So, let’s involve some spare web-server (supposedly, you have some, don’t you?) and make it showing some calming message for users and visitors of their web-sites. It’s quite easy when you have a spare web-server connected to the same network or vlan, there are just few simple steps that needed to be performed.

Step 1: creating the announcement page

Maybe one of your colleagues has already wrote an announcement and published it where your users can read it, didn’t they? If yes – let’s take the text for the notice from there, if not – let’s write the message by ourselves. Of course, as we need it to be formatted properly, we should add some HTML-tags.

<!doctype html>
<title>Site Maintenance</title>
<style>
  body { text-align: center; padding: 150px; }
  h1 { font-size: 50px; }
  body { font: 20px Helvetica, sans-serif; color: #333; }
  article { display: block; text-align: left; width: 650px; margin: 0 auto; }
  a{ color: #dc8100; text-decoration: none; }
  a:hover { color: #333; text-decoration: none; }
</style>

<article>
    <h1>We&rsquo;ll be back soon!</h1>
    <div>
        <p>Sorry for the inconvenience but we&rsquo;re performing some planned maintenance at the moment. If you need to you can always contact our support team by sending a message to <a href="mailto:support@tuchacloud.com"></a> or dialing +380445835583.</p>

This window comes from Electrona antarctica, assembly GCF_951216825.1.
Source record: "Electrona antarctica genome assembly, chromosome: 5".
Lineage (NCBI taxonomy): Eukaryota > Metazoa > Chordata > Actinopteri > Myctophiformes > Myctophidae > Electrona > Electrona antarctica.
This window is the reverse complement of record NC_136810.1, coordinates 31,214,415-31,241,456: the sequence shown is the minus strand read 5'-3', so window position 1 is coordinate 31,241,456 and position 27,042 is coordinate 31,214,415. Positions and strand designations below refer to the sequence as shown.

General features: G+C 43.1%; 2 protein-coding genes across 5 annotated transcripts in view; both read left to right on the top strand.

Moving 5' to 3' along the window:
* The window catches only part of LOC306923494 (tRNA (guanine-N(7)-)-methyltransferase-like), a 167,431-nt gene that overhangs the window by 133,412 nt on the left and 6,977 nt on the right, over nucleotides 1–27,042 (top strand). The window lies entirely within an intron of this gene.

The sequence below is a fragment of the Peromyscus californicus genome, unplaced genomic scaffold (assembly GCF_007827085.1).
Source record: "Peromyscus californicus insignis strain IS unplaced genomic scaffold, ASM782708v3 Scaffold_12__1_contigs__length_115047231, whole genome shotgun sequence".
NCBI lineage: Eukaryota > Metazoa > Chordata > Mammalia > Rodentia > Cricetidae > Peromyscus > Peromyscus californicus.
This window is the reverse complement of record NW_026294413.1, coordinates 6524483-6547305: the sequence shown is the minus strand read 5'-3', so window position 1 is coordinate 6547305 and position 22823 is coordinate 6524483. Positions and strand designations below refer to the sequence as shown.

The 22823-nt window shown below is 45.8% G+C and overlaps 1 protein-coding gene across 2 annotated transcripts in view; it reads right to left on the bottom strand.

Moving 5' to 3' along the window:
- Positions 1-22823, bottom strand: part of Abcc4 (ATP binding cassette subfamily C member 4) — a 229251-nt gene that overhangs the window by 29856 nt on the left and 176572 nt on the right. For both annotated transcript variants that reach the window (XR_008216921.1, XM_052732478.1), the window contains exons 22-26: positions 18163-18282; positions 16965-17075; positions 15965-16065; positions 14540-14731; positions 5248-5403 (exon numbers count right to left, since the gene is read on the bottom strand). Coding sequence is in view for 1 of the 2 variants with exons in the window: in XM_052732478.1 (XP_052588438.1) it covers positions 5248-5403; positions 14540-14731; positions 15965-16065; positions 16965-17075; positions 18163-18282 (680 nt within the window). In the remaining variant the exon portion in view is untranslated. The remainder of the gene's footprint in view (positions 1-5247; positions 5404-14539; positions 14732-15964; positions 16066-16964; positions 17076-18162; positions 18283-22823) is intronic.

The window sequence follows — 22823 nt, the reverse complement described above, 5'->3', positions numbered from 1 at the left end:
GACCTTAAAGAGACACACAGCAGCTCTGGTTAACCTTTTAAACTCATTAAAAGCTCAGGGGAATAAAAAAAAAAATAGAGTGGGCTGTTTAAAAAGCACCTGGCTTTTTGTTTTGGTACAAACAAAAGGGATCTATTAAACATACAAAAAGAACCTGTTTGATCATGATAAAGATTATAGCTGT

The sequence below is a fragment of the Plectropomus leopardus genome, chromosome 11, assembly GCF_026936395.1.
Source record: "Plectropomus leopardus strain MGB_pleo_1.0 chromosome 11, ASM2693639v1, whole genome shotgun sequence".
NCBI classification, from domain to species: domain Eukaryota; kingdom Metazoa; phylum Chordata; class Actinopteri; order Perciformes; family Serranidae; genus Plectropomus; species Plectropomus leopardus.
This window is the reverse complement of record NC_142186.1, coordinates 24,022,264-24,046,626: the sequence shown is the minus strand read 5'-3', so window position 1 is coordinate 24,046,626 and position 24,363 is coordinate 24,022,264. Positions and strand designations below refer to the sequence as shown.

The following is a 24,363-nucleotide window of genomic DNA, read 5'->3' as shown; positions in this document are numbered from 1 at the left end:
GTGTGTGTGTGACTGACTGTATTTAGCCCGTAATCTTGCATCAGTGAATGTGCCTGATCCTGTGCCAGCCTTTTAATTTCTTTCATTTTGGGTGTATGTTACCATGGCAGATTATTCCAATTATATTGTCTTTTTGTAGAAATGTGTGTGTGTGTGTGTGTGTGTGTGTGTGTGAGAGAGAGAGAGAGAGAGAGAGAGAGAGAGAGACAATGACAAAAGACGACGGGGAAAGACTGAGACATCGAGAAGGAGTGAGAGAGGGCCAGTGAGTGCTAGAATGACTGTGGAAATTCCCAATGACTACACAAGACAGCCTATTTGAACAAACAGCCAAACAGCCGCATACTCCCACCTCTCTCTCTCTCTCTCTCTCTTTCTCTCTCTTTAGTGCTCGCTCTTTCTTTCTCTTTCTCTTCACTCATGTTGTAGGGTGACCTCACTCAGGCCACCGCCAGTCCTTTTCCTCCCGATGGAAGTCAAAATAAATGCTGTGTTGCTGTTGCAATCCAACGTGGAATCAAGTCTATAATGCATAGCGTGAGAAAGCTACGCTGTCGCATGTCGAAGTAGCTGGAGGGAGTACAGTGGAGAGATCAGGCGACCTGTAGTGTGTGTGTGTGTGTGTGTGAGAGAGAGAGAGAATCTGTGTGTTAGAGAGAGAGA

<p>Works can take some time, but we'll bring this website up before 4:20 of April 20th, 2015 (GMT)!</p>
        <p>&mdash; The Team of <a href="https://tuchacloud.com/">TuchaCloud</a></p>
    </div>
</article>

Lots of thanks to Pitch for the sample!)

Let’s put this page somewhere, for example to /var/www/vhosts/13.13.13.13/maintenance.html

Step 2: configuring nginx

No, I won’t believe you don’t know how to install nginx on your operating system. So let’s suppose you’ve done it already and we only need to add the following server stanza to its configuration:

server {
  listen  13.13.13.13:80 default_server;

  access_log /var/log/nginx/13.13.13.13-maintenance-access.log;
  error_log  /var/log/nginx/13.13.13.13-maintenance-error.log;

  location ~ .* {
    return 503;
  }

  error_page 503 /maintenance.html;

  location = /maintenance.html {
    charset utf-8; # in case you'd like to use it
    root /var/www/vhosts/13.13.13.13/;
    break;
  }
}

Step 3: interception

If the spare server is in the same IP-network with our 13.13.13.13, it’s easy to make it receive all requests intended for 13.13.13.13, just add an according alias to the network interface, for example:

ifconfig eth0:0 13.13.13.13/24

Well, that’s all! Just don’t forget to update the information on the maintenance page when you realize you won’t bring the service up in time you’ve promised! :)